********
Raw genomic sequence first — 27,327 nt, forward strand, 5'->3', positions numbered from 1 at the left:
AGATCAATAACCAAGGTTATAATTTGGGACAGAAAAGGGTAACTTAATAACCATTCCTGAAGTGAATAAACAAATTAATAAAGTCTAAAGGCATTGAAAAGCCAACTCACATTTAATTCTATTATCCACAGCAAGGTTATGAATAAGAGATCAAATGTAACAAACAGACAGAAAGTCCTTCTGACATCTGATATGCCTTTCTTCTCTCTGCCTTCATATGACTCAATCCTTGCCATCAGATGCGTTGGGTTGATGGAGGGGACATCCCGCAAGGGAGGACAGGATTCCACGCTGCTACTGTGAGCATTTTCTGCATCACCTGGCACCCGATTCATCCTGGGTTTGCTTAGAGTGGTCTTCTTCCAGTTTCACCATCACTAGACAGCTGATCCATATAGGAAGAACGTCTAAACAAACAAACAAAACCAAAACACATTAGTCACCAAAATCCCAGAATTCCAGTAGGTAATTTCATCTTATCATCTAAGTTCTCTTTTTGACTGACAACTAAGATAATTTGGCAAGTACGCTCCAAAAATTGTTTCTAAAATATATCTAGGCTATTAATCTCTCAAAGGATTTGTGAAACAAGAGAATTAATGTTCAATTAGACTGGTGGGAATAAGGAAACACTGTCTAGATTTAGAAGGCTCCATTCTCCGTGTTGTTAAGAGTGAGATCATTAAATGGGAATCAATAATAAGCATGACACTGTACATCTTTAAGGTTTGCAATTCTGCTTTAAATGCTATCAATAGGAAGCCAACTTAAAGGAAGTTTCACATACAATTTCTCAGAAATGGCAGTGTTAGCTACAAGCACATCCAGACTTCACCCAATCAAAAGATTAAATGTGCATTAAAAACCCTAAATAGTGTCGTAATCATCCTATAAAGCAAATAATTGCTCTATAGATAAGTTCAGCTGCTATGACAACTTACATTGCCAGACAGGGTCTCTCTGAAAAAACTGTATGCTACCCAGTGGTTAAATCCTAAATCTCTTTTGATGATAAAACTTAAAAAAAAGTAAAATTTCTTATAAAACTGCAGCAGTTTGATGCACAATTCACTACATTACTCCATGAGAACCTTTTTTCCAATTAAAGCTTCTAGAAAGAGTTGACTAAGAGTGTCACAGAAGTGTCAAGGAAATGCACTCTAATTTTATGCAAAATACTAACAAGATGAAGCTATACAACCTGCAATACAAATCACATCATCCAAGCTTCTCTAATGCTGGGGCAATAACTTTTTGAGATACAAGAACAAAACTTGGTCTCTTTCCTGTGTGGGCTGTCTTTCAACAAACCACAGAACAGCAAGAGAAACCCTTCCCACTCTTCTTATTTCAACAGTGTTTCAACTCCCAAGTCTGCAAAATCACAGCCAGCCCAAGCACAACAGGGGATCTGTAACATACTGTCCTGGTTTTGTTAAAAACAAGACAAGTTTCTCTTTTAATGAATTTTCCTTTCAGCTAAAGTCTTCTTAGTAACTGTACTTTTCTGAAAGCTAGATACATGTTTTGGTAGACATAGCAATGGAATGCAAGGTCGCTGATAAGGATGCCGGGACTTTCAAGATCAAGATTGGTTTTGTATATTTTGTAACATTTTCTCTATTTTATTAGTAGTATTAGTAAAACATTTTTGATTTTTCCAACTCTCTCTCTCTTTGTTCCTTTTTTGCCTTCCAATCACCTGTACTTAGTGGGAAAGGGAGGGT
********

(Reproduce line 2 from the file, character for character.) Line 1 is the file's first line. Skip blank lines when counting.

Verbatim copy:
AGATCAATAACCAAGGTTATAATTTGGGACAGAAAAGGGTAACTTAATAACCATTCCTGAAGTGAATAAACAAATTAATAAAGTCTAAAGGCATTGAAAAGCCAACTCACATTTAATTCTATTATCCACAGCAAGGTTATGAATAAGAGATCAAATGTAACAAACAGACAGAAAGTCCTTCTGACATCTGATATGCCTTTCTTCTCTCTGCCTTCATATGACTCAATCCTTGCCATCAGATGCGTTGGGTTGATGGAGGGGACATCCCGCAAGGGAGGACAGGATTCCACGCTGCTACTGTGAGCATTTTCTGCATCACCTGGCACCCGATTCATCCTGGGTTTGCTTAGAGTGGTCTTCTTCCAGTTTCACCATCACTAGACAGCTGATCCATATAGGAAGAACGTCTAAACAAACAAACAAAACCAAAACACATTAGTCACCAAAATCCCAGAATTCCAGTAGGTAATTTCATCTTATCATCTAAGTTCTCTTTTTGACTGACAACTAAGATAATTTGGCAAGTACGCTCCAAAAATTGTTTCTAAAATATATCTAGGCTATTAATCTCTCAAAGGATTTGTGAAACAAGAGAATTAATGTTCAATTAGACTGGTGGGAATAAGGAAACACTGTCTAGATTTAGAAGGCTCCATTCTCCGTGTTGTTAAGAGTGAGATCATTAAATGGGAATCAATAATAAGCATGACACTGTACATCTTTAAGGTTTGCAATTCTGCTTTAAATGCTATCAATAGGAAGCCAACTTAAAGGAAGTTTCACATACAATTTCTCAGAAATGGCAGTGTTAGCTACAAGCACATCCAGACTTCACCCAATCAAAAGATTAAATGTGCATTAAAAACCCTAAATAGTGTCGTAATCATCCTATAAAGCAAATAATTGCTCTATAGATAAGTTCAGCTGCTATGACAACTTACATTGCCAGACAGGGTCTCTCTGAAAAAACTGTATGCTACCCAGTGGTTAAATCCTAAATCTCTTTTGATGATAAAACTTAAAAAAAAGTAAAATTTCTTATAAAACTGCAGCAGTTTGATGCACAATTCACTACATTACTCCATGAGAACCTTTTTTCCAATTAAAGCTTCTAGAAAGAGTTGACTAAGAGTGTCACAGAAGTGTCAAGGAAATGCACTCTAATTTTATGCAAAATACTAACAAGATGAAGCTATACAACCTGCAATACAAATCACATCATCCAAGCTTCTCTAATGCTGGGGCAATAACTTTTTGAGATACAAGAACAAAACTTGGTCTCTTTCCTGTGTGGGCTGTCTTTCAACAAACCACAGAACAGCAAGAGAAACCCTTCCCACTCTTCTTATTTCAACAGTGTTTCAACTCCCAAGTCTGCAAAATCACAGCCAGCCCAAGCACAACAGGGGATCTGTAACATACTGTCCTGGTTTTGTTAAAAACAAGACAAGTTTCTCTTTTAATGAATTTTCCTTTCAGCTAAAGTCTTCTTAGTAACTGTACTTTTCTGAAAGCTAGATACATGTTTTGGTAGACATAGCAATGGAATGCAAGGTCGCTGATAAGGATGCCGGGACTTTCAAGATCAAGATTGGTTTTGTATATTTTGTAACATTTTCTCTATTTTATTAGTAGTATTAGTAAAACATTTTTGATTTTTCCAACTCTCTCTCTCTTTGTTCCTTTTTTGCCTTCCAATCACCTGTACTTAGTGGGAAAGGGAGGGT